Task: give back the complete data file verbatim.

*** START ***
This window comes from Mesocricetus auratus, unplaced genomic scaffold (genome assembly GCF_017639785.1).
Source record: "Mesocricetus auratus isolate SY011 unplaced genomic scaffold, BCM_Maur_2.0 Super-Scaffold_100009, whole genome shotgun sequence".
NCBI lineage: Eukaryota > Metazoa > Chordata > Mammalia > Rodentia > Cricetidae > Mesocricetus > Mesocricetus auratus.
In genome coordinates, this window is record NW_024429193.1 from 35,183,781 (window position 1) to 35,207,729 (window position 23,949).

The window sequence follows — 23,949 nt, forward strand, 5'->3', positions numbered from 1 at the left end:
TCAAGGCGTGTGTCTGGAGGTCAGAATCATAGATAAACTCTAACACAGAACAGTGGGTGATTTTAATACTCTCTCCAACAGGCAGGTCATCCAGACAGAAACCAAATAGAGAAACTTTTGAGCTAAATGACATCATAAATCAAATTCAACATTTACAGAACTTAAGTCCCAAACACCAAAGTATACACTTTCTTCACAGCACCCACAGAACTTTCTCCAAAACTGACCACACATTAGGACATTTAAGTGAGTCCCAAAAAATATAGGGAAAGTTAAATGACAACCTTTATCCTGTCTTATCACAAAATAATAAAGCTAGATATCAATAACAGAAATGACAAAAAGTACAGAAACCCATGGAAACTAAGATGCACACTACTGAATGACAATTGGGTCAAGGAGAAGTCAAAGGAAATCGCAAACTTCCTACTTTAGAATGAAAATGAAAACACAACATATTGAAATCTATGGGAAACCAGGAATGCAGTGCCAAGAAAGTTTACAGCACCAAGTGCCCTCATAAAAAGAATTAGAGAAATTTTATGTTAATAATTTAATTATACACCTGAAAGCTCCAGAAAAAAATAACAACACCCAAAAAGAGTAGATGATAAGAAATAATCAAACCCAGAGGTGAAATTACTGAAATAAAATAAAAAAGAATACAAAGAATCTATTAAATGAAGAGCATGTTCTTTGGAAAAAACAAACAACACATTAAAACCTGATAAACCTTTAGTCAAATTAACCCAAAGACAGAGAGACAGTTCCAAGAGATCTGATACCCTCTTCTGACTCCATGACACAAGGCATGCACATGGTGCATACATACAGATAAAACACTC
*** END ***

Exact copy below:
This window comes from Mesocricetus auratus, unplaced genomic scaffold (genome assembly GCF_017639785.1).
Source record: "Mesocricetus auratus isolate SY011 unplaced genomic scaffold, BCM_Maur_2.0 Super-Scaffold_100009, whole genome shotgun sequence".
NCBI lineage: Eukaryota > Metazoa > Chordata > Mammalia > Rodentia > Cricetidae > Mesocricetus > Mesocricetus auratus.
In genome coordinates, this window is record NW_024429193.1 from 35,183,781 (window position 1) to 35,207,729 (window position 23,949).

The window sequence follows — 23,949 nt, forward strand, 5'->3', positions numbered from 1 at the left end:
TCAAGGCGTGTGTCTGGAGGTCAGAATCATAGATAAACTCTAACACAGAACAGTGGGTGATTTTAATACTCTCTCCAACAGGCAGGTCATCCAGACAGAAACCAAATAGAGAAACTTTTGAGCTAAATGACATCATAAATCAAATTCAACATTTACAGAACTTAAGTCCCAAACACCAAAGTATACACTTTCTTCACAGCACCCACAGAACTTTCTCCAAAACTGACCACACATTAGGACATTTAAGTGAGTCCCAAAAAATATAGGGAAAGTTAAATGACAACCTTTATCCTGTCTTATCACAAAATAATAAAGCTAGATATCAATAACAGAAATGACAAAAAGTACAGAAACCCATGGAAACTAAGATGCACACTACTGAATGACAATTGGGTCAAGGAGAAGTCAAAGGAAATCGCAAACTTCCTACTTTAGAATGAAAATGAAAACACAACATATTGAAATCTATGGGAAACCAGGAATGCAGTGCCAAGAAAGTTTACAGCACCAAGTGCCCTCATAAAAAGAATTAGAGAAATTTTATGTTAATAATTTAATTATACACCTGAAAGCTCCAGAAAAAAATAACAACACCCAAAAAGAGTAGATGATAAGAAATAATCAAACCCAGAGGTGAAATTACTGAAATAAAATAAAAAAGAATACAAAGAATCTATTAAATGAAGAGCATGTTCTTTGGAAAAAACAAACAACACATTAAAACCTGATAAACCTTTAGTCAAATTAACCCAAAGACAGAGAGACAGTTCCAAGAGATCTGATACCCTCTTCTGACTCCATGACACAAGGCATGCACATGGTGCATACATACAGATAAAACACTC